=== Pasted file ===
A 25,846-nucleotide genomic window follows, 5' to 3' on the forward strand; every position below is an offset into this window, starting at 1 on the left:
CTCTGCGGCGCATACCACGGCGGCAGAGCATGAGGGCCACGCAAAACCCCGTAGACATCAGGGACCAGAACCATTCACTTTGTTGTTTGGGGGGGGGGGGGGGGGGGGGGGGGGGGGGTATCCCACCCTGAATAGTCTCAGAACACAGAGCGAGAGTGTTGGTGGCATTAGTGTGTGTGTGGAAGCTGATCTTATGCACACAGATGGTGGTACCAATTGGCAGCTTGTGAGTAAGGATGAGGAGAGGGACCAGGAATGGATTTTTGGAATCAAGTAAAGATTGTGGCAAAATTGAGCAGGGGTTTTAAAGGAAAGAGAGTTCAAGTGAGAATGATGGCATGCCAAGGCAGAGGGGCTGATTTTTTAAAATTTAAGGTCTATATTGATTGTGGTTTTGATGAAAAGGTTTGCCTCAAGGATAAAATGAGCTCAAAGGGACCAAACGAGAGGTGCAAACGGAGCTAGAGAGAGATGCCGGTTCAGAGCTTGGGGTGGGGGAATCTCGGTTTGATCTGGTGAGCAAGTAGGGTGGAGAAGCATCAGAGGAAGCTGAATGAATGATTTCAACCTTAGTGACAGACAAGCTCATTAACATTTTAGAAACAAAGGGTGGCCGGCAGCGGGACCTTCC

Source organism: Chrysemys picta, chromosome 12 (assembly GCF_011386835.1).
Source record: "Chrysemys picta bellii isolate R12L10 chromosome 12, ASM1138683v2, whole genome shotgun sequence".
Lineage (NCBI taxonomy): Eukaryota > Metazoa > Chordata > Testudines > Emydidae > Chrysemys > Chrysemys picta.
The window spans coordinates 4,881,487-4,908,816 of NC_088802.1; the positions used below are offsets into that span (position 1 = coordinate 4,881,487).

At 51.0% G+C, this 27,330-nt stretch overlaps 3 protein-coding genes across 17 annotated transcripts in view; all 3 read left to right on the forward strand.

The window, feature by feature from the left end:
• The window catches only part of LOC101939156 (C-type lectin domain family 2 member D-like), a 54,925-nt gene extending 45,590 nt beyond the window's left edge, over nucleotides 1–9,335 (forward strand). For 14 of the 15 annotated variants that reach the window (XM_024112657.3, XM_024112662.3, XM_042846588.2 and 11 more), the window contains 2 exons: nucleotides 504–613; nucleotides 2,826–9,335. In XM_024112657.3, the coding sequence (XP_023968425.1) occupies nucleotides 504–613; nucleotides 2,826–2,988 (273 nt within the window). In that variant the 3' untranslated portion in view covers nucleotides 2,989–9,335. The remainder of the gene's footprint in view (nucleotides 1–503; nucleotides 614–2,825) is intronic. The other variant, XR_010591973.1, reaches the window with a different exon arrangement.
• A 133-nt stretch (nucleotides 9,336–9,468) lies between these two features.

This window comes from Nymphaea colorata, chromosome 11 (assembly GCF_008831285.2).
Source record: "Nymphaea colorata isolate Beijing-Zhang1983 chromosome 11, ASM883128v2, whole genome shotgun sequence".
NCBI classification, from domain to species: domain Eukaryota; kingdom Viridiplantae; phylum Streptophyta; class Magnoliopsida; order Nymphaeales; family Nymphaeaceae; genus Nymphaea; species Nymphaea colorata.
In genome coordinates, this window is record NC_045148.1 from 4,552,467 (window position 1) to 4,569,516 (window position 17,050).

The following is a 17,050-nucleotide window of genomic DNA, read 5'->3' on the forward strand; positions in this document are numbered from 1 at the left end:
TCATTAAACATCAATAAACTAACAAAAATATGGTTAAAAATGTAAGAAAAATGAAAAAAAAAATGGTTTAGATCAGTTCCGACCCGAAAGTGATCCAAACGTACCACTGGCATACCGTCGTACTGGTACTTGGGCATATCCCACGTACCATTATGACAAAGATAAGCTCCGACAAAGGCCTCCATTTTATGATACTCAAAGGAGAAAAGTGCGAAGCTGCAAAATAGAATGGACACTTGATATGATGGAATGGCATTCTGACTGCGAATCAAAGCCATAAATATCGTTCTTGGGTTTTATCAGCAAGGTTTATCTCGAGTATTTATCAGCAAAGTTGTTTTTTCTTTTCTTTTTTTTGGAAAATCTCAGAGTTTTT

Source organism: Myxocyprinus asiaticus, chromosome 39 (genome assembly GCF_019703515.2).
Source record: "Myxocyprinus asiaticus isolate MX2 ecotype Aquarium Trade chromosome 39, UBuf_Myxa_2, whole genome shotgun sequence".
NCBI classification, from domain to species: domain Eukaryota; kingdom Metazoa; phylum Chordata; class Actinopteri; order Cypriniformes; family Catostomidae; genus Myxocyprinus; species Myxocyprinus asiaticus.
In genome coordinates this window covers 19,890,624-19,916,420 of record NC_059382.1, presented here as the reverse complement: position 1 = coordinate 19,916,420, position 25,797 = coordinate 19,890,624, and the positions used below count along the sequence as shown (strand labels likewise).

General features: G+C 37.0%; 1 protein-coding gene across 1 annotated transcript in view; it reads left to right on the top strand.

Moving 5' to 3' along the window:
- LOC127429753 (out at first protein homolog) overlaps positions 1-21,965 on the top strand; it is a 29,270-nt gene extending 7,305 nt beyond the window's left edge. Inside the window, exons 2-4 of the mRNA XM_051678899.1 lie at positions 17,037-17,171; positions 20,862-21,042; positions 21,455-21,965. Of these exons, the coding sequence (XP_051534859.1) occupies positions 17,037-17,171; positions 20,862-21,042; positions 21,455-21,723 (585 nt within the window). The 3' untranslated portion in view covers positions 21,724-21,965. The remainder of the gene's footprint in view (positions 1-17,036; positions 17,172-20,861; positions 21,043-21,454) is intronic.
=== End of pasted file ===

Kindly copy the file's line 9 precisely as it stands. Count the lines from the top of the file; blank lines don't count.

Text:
• The window catches only part of LOC101939156 (C-type lectin domain family 2 member D-like), a 54,925-nt gene extending 45,590 nt beyond the window's left edge, over nucleotides 1–9,335 (forward strand). For 14 of the 15 annotated variants that reach the window (XM_024112657.3, XM_024112662.3, XM_042846588.2 and 11 more), the window contains 2 exons: nucleotides 504–613; nucleotides 2,826–9,335. In XM_024112657.3, the coding sequence (XP_023968425.1) occupies nucleotides 504–613; nucleotides 2,826–2,988 (273 nt within the window). In that variant the 3' untranslated portion in view covers nucleotides 2,989–9,335. The remainder of the gene's footprint in view (nucleotides 1–503; nucleotides 614–2,825) is intronic. The other variant, XR_010591973.1, reaches the window with a different exon arrangement.